When parents come to Dr. Jacob Boney, owner and clinical director of Scottsdale Pediatric Behavioral Services, concerned about whether their child is behaviorally ready for school or if they have the necessary skills, his answer is always that they are not going to just get ready by accident. School readiness is not something that happens by chance.
A study was done in Louisville, Kentucky that showed that 73.8% of children who attended at least one day of a kindergarten camp or kindergarten readiness course were ready to start school compared to a district average of 56.1% of children who obviously did not attend kindergarten readiness training. This is big news and definitely important. In fact, assistance with school readiness is in such high demand that Scottsdale PBS has created its own. The Scottsdale Children’s Institute is located in the same building, and part of its mission is to practice, disseminate and research the science of teaching and learning. A major part of the program is going to be an intensive school readiness program that is going to really push these kindergarten readiness skills.
School readiness skills can range from adaptive skills, academic skills, social skills, emotional and behavioral regulation skills. Most schools don’t teach kids how to sit when it’s circle time or how to stand in line. They have never been taught how to raise their hand or wait their turn. These are the types of skills that the Scottsdale Children’s Institute is going to push. Their goal is to build all of the skills necessary for a student to adaptively function as a whole student in the school environment.
Parents Should Look for These Signs of Readiness
- Is your child making progress that is similar to their peers in preschool?
- Skills that children will need in kindergarten include sitting in their seats, keeping their hands to themselves, standing in line, raising their hands, waiting their turn and the ability to stay on task in the school environment. If a child has some but not most of the skills necessary to succeed in the classroom, they are likely to fall behind pretty quickly.
- A clear indication that they are not ready to move up to kindergarten would be that they are barely staying afloat in their current environment. A good way to confirm this would be to visit a normal kindergarten classroom and observe what the average student is doing in that classroom.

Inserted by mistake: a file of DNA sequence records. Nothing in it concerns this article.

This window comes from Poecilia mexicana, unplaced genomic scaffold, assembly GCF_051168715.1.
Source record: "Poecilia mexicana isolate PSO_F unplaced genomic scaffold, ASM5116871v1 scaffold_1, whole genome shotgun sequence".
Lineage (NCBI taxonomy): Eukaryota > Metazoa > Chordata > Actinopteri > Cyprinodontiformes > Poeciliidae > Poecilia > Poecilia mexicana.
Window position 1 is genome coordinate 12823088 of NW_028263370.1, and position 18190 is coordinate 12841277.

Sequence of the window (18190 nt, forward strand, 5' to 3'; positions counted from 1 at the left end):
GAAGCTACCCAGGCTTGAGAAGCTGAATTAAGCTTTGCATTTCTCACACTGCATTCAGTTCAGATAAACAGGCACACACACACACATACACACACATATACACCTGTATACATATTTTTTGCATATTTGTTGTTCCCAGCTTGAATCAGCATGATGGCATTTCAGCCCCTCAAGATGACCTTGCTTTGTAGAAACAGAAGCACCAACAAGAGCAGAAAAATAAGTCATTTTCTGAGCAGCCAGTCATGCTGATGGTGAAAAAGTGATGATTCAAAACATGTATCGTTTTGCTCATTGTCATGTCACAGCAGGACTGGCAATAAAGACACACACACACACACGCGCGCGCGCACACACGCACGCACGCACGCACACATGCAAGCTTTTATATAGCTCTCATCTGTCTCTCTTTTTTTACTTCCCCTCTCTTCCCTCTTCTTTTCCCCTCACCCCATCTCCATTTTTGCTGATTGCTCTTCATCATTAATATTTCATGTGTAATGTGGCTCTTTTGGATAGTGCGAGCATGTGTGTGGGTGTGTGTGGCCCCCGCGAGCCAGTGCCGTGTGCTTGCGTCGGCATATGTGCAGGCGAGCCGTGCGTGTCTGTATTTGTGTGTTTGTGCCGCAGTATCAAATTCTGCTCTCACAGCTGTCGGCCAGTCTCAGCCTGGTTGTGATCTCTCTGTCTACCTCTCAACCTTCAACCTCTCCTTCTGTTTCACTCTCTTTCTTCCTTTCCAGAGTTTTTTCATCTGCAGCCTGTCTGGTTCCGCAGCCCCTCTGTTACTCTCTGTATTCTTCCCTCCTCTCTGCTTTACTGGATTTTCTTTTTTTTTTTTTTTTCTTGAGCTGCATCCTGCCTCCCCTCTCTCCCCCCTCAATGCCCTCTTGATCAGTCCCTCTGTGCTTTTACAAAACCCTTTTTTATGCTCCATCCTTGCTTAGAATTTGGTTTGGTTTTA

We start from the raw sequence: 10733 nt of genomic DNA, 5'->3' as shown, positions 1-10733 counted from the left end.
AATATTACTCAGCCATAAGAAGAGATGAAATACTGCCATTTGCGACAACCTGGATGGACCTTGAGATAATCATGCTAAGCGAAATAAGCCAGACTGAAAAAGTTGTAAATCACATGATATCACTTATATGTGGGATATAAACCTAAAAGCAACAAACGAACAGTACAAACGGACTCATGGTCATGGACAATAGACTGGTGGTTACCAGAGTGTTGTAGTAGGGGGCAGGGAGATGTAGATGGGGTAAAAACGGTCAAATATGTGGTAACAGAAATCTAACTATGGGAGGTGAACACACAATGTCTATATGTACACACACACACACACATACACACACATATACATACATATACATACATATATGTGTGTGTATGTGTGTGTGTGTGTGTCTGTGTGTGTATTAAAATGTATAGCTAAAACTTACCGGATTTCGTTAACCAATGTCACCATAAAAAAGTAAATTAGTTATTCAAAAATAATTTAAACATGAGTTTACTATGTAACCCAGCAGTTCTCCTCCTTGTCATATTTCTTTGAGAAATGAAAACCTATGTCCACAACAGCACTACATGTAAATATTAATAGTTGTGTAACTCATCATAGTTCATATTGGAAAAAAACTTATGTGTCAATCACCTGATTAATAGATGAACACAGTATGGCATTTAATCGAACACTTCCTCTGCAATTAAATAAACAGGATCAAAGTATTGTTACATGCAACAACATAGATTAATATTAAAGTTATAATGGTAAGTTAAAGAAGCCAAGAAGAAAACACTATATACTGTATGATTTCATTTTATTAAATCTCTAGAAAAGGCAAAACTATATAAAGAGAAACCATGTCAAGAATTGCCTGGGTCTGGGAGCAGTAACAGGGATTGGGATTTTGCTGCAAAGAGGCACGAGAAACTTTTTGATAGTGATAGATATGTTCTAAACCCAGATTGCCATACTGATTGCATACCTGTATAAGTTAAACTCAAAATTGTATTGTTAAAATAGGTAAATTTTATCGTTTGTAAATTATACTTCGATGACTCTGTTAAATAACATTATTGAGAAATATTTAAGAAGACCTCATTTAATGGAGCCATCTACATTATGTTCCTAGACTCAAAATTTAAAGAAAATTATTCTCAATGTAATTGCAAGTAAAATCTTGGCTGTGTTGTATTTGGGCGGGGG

- A common signal that a child is not ready is when they are frequently sent home or secluded from their peers because of behavioral issues. Many children that we work with have been booted out of multiple school programs. Schools often have few tools or resources to deal with noncompliant students, so, consequently, they have very little tolerance for behavioral issues.
- Children need to be able to sit independently for up to 30 minutes without assistance or help.
- Inability to complete non-preferred tasks for at least 20 minutes at a time.
- A child needs to be able to follow rules and pick up things by observing other students. Sometimes children cannot hear directions or know exactly what’s going on, but they should be able to observe their peers and quickly emulate and follow that behavior.
- The average kindergarten student does not have major problem behaviors, such as being aggressive, throwing tantrums or engaging in self-injurious types of behaviors.
The presence or lack of anything on this list does not mean something is wrong with your child. Not all children progress at the same speed. Some merely need a different approach or setting. If you are in doubt as to whether your child is ready, you can ask their preschool teacher for an opinion, as well as suggestions about what the child needs to work on.
Remember, school readiness is not going to happen by accident. If your child does not seem ready, the answer may be to look for school readiness programs in your area. If you’re in the Scottsdale, Arizona area, we invite you to visit the Scottsdale Children’s Institute or check our website for more information. www.ScottsdaleCI.com.
Utilizing evidence based practices and the scientific principles of Applied Behavior Analysis, the Scottsdale Pediatric Behavioral Services team provides assessment, treatment and consultation for a wide range of behavioral issues. We work with a variety of children, families, schools, hospitals, mental health agencies and local community organizations to provide these services. If you have any questions about how to help your child with school readiness or would like more information about any of the services offered by our team, please feel free to contact us by phone at 480.410.4040, email us at [email protected], or click here for our convenient online form.